From butterflies to beatboxers, and from watercolours to whiskey, this crazy event really does have something for everyone. Whilst walking through the crowds at the latest Art Battle, held at Talbot Mill Manchester, I saw a mix of B-Boys and dapper gentleman. And when you add music, alcohol and competition into the mix, you’re set for a pretty good night.
The competition works like this; 10 artists compete in two rounds and a final. On a raised stage, the artists have 30 minutes to paint/draw/collage, do whatever they like. The audience are all given 3 tokens, and after the 30 minutes, the crowd drop one of the tokens in the bucket of their favourite artist. After two rounds, the four artists with the most tokens goes into the final, where you can judge your favourite overall piece. The winner receives a coveted golden paintbrush and a £100 voucher for Fred Aldos.
Although the overall basis of Art Battle is the same, each event is different. They’ll be different artists at every competition, that’s 10 new artists each time for you to discover! Also, it’s never held in the same place twice, you have to keep an eye on social media and the website to find out when and where the next event will be. We spoke to one of the co-founder’s, John, about how they choose the venues.
‘We’ve used music venues, mills, warehouses, theatres, skate parks and even an old fire station. Changing venue keeps the event fresh. Even if people are familiar with a venue, they never quite know what it will look like at Art Battle Manchester.’
So this Saturdays’ event was held at Talbot Mill, and the first thing that hit us were the fumes. Two graffiti artists were on site creating huge pieces of work. The impact of the smell and the size of the art really gave you an idea of how the night was going to go. Beat boxers battled on stage and break dancers boogied. These guys were pretty awesome. I’m not going to try to describe a beat boxing performance – that is way out of my depth! But they had some incredible skill, and they definitely created a party atmosphere.
I’ve realised I have written a fair bit and not even touched on the artists yet! At Cotton On MCR we’re always looking for new artists to follow so this was great for us, there was some real talent on that stage. Unfortunately I can’t discuss all 10, so I’ll focus on the finalists.
We were instantly impressed by Chris Dorning’s work, as we loved how he created his background colours, using pastel washes and wiping the excess paint away. He then painted a Buddist-like figure that had a pencil sharpener head. The pencil sharpener is an ongoing theme in Chris’ work, which was displayed (alongside all of the artists work) around Talbot Mill.
Katie Nields was another finalist, and we had a chance to have a chat with her before the event to see how she was preparing.
‘I work quite last-minute and I’m not a fan of re-drawing the same thing over and over again so what I plan to do is write down a few ideas and narrow them down to about two and have a try at how long they take me and what medium works better and faster , etc. I will probably do most of my practising the day before the battle.’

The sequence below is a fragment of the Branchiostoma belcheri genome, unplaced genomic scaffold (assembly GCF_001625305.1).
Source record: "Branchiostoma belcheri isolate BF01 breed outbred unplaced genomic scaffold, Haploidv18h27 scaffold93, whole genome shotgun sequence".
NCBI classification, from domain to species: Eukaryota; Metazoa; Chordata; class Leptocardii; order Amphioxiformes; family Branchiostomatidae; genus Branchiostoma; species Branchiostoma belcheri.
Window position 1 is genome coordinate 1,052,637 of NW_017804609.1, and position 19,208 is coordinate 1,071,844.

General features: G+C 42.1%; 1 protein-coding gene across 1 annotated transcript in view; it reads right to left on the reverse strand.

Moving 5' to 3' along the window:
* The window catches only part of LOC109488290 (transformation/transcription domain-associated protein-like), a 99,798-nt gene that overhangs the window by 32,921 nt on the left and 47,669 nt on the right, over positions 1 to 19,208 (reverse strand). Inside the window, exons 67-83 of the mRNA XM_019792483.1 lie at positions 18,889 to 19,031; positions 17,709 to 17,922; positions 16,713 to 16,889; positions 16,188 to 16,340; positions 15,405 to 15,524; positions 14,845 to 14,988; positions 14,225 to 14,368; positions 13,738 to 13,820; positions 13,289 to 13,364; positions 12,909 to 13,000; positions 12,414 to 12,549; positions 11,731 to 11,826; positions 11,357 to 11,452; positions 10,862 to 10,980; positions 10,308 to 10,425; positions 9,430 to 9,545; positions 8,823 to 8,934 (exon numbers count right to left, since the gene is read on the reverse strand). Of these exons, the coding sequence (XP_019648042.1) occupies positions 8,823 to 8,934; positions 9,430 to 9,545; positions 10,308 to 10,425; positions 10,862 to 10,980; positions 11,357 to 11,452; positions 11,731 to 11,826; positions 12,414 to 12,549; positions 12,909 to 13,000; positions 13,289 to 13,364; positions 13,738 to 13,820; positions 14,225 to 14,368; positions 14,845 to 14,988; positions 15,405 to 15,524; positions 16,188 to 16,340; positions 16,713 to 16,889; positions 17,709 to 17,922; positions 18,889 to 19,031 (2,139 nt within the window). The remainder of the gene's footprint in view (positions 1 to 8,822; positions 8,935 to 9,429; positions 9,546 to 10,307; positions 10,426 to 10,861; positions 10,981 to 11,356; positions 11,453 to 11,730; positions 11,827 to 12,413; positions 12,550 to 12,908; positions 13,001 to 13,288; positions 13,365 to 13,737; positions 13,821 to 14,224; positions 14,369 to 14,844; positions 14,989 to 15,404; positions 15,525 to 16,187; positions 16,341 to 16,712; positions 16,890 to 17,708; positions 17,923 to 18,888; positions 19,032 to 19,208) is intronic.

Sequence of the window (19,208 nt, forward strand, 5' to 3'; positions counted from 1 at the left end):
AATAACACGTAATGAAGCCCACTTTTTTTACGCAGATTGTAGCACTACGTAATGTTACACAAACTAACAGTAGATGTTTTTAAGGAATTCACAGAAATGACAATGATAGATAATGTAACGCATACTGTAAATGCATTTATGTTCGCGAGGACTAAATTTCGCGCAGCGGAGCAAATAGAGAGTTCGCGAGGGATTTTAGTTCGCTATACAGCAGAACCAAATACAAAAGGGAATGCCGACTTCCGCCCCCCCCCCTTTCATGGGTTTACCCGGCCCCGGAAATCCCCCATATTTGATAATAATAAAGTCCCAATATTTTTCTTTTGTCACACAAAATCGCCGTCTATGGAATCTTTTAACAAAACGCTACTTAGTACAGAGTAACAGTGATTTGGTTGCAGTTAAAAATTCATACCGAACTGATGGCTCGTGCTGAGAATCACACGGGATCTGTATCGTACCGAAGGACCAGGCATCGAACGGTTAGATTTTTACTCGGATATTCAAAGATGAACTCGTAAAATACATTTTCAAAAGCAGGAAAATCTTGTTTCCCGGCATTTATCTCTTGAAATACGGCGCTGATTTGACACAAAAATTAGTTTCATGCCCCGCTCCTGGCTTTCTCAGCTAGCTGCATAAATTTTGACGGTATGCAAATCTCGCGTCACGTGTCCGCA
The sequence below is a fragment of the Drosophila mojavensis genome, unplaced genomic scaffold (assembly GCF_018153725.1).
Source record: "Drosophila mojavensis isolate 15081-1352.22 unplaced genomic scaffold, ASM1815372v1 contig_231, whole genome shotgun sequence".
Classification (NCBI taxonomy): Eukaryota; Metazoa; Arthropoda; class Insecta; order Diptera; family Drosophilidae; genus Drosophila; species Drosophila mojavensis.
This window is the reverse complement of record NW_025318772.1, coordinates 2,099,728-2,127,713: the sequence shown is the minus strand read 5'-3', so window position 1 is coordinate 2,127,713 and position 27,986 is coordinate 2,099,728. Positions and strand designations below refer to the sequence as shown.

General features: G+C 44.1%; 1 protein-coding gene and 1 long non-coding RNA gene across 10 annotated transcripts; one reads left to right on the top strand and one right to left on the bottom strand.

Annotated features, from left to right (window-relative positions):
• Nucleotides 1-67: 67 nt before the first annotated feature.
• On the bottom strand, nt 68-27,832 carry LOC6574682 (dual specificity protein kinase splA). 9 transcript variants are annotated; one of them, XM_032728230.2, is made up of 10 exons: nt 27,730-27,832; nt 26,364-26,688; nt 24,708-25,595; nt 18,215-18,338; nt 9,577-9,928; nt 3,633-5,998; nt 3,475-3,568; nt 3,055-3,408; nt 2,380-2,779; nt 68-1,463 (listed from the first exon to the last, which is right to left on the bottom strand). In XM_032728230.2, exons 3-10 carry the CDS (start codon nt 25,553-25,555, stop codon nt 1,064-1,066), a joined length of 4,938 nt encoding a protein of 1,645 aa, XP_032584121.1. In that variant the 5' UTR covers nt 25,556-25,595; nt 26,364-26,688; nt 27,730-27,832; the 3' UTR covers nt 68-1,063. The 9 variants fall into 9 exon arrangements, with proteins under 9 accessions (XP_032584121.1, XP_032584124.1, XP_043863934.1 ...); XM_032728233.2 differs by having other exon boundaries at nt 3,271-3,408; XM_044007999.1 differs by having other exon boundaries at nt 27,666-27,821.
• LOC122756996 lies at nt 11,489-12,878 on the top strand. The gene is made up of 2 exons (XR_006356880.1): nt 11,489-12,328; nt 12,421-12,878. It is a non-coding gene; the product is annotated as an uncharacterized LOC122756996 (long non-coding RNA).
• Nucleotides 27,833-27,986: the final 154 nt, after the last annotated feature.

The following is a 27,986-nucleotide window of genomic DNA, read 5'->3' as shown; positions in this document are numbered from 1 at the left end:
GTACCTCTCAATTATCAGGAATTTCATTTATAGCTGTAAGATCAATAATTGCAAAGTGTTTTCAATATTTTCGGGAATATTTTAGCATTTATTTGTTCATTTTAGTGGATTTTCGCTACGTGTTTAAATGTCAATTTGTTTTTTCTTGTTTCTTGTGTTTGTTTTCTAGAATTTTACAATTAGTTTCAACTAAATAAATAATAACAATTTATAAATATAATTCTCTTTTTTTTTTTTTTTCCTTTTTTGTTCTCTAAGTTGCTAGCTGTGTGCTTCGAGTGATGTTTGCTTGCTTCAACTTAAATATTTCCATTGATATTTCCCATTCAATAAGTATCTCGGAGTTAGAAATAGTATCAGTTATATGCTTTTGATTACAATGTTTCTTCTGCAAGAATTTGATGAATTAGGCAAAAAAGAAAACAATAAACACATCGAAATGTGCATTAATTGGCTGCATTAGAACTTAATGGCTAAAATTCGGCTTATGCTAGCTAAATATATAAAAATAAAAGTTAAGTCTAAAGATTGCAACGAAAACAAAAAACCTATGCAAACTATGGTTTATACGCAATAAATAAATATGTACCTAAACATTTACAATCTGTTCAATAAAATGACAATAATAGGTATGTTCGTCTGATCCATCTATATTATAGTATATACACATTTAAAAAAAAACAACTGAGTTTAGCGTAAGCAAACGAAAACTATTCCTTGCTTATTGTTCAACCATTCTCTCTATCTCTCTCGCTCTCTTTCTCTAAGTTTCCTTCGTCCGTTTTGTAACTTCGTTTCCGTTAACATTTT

Kate has never painted in front of an audience before, and this venue holds up to 500 people!
‘I’m petrified. I’m usually locked away in my spare room. Since graduating from my illustration course last year I’ve found my confidence slip and I’m beginning to lack motivation to pick up a pencil. This is the sole reason I’ve entered this battle, to challenge myself and push out of my comfort zone (spare room haha). I’m positive I will benefit massively from this experience, not only in my personal work but in my confidence.’
I can only imagine that being in the final has helped boost her confidence!
Harry Jackson was the runner-up and the youngest contestant at just 16 years old! His painting of a crying face was very colourful and expressive. He used a mix of brushes and his fingertips to create the different textures in the painting.
And to the winner of the event, Charlotte Smailes. We liked to refer to her painting as ‘The Eye’. It was beautifully detailed, and looked technically challenging too. The added ink wash was a lovely touch. To me, this was a clear winner.
So, to all you artists out there, we asked John how you can get involved in future battles.
‘We are always on the lookout for brave artists who are up for pushing their comfort zone. It’s arts equivalent of a bungee jump. Artists crap themselves before they do it, but are exhilarated by the whole experience. If artists are brave enough to take part, they get a slot, it’s a simple as that. Artists just need to contact us through our website (www.artbattle.co.uk) or through our social media and we’ll tell them the next steps.’
Art Battle’s tagline read ‘Art for the people, by the people.’ I’d have to agree. We had a great night at Art Battle and I really do think events like this appeal to a wide range of people, but not everyone agree’s with me. One reviewer states; ‘It may be entertaining but art is not a sport or a dance off. I just think it diminishes art.’ Diminishes is a strong word. Why does the setting and surrounding take anything away from the hard work and the skill that these artists have? And, even this negative reviewer says that the event is entertaining, that part I do agree with. I’ve said it many of times before, I think some art events and art establishments come across a little high-end, and isolate the ‘every-day’ person. Events like Art Battle are there to break that stereotype, and I think they have accomplished it. Well done!